Their commander, Robert E. Lee, had forbidden Moses from entering private homes in search of supplies during raids into Union territory, even when food and other provisions were in painfully short supply. And he always paid for what he took from farms and businesses, albeit in Confederate tender – often enduring, in good humor, harsh verbal abuse from the local women.

Interestingly, Moses ended up attending the last meeting and carrying out the last order of the Confederate government, which was to deliver the remnant of the Confederate treasury ($40,000 in gold and silver bullion) to help feed, supply and provide medical help to the defeated Confederate soldiers in hospitals and straggling home after the war – weary, hungry, often sick or wounded, shoeless, and in tattered uniforms. With the help of a small group of determined armed guards, he successfully carried out the order from President Jefferson Davis, despite repeated attempts by mobs to forcibly take the bullion.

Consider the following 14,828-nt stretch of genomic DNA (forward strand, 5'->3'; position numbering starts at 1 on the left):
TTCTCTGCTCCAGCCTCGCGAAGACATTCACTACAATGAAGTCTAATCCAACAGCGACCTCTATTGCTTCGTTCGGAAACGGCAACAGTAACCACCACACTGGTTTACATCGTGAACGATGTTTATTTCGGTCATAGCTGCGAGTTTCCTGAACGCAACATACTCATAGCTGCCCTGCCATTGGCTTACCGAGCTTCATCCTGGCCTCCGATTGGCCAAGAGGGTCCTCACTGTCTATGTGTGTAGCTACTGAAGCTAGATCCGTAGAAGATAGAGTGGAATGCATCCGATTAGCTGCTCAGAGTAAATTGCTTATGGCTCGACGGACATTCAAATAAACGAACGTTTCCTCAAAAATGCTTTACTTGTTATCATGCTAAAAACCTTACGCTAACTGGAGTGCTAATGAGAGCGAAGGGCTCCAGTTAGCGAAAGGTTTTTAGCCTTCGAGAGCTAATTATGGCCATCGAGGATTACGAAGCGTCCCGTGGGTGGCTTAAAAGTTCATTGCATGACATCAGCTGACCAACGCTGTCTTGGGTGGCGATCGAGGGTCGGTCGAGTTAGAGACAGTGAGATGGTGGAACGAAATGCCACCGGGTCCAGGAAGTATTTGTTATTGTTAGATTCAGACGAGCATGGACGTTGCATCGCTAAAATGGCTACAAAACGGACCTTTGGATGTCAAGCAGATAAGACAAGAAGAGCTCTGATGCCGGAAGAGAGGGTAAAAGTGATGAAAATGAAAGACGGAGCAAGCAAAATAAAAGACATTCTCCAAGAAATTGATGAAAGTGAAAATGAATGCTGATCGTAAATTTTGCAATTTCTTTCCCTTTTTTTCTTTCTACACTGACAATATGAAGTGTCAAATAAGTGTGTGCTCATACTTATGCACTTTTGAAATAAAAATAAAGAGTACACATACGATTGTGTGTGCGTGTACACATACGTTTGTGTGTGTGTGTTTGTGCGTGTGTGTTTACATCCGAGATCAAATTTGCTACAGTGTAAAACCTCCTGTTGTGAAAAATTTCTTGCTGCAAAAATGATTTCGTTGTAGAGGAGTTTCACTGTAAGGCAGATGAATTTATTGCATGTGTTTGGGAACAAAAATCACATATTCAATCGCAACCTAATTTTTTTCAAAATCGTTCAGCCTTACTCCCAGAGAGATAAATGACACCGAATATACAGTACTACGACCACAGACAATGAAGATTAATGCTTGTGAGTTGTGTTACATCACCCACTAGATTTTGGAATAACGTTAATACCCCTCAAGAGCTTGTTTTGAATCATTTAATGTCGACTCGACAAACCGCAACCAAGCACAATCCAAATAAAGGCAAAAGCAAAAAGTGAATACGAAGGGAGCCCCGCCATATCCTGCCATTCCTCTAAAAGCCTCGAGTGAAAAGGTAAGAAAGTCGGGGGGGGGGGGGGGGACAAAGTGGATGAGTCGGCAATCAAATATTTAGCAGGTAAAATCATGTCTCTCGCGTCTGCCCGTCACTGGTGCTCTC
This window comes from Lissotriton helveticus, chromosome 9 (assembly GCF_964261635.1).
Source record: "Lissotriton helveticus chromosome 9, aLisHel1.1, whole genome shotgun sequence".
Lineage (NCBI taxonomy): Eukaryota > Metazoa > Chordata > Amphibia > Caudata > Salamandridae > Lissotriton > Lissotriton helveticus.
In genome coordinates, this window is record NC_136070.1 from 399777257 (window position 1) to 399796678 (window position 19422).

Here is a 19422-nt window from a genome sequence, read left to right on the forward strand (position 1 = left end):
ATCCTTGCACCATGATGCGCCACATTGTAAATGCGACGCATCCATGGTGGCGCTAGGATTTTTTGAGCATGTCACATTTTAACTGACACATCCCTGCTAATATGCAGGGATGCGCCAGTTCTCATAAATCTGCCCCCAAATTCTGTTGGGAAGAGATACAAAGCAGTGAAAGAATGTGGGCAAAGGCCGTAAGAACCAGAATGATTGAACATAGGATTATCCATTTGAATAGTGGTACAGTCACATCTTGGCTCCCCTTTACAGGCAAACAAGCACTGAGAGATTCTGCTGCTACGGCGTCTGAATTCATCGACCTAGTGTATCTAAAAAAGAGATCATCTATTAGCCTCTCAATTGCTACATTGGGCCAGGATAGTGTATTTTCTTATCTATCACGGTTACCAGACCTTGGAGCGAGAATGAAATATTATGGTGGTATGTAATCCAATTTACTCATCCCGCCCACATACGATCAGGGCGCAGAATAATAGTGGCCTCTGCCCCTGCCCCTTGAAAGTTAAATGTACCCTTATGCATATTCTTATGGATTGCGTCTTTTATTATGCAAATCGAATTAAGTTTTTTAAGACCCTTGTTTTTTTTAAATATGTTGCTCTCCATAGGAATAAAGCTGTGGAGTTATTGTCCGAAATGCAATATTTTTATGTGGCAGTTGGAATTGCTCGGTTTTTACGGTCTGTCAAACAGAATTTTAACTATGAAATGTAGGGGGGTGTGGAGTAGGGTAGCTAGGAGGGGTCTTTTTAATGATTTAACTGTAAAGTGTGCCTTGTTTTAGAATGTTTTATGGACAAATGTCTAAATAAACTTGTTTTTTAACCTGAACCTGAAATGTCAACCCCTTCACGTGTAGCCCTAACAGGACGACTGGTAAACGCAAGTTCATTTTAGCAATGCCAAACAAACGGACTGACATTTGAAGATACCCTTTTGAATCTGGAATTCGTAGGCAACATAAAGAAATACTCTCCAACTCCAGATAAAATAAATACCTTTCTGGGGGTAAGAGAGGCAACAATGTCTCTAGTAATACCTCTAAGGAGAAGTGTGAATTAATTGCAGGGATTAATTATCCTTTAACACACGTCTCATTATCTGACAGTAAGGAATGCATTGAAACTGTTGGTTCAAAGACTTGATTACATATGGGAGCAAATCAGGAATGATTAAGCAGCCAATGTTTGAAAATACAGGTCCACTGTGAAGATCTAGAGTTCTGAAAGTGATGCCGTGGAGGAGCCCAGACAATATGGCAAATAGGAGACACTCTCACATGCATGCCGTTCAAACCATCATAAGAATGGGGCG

Major Moses’s three sons also served the Confederacy. One of them, Albert Moses Luria, was killed in 1862 at age 19 after courageously throwing a live Union artillery shell out of his fortification before it exploded, thereby saving the lives of many of his compatriots. He was the first Jewish Confederate killed in the war; his cousin Josh, killed at Mobile, the last.

Moses had always been intensely proud of his Jewish heritage, having named one son Luria after an ancestor who was court physician to Spain’s Queen Isabella. Another son he named Nunez, after Dr. Samuel Nunez, the court physician in Lisbon who fled religious persecution in Portugal and arrived from England in July 1733 with some 41 other Jews on a tiny, storm-tossed ship. As one of the first Jews in Georgia, Nunez is credited with having saved the colony in Savannah from perishing from malaria or some ther kind of tropical fever.

After the war, Raphael Moses was elected to the Georgia House of Representatives and named chairman of the Judiciary Committee. One of his best known writings, reproduced countless times in books and articles, is a lengthy, open letter he wrote in 1878 to a political opponent who’d attacked him for being “a Jew.”

This was a rare deviation from the general acceptance the South showed toward its Jews, and Moses hit back hard.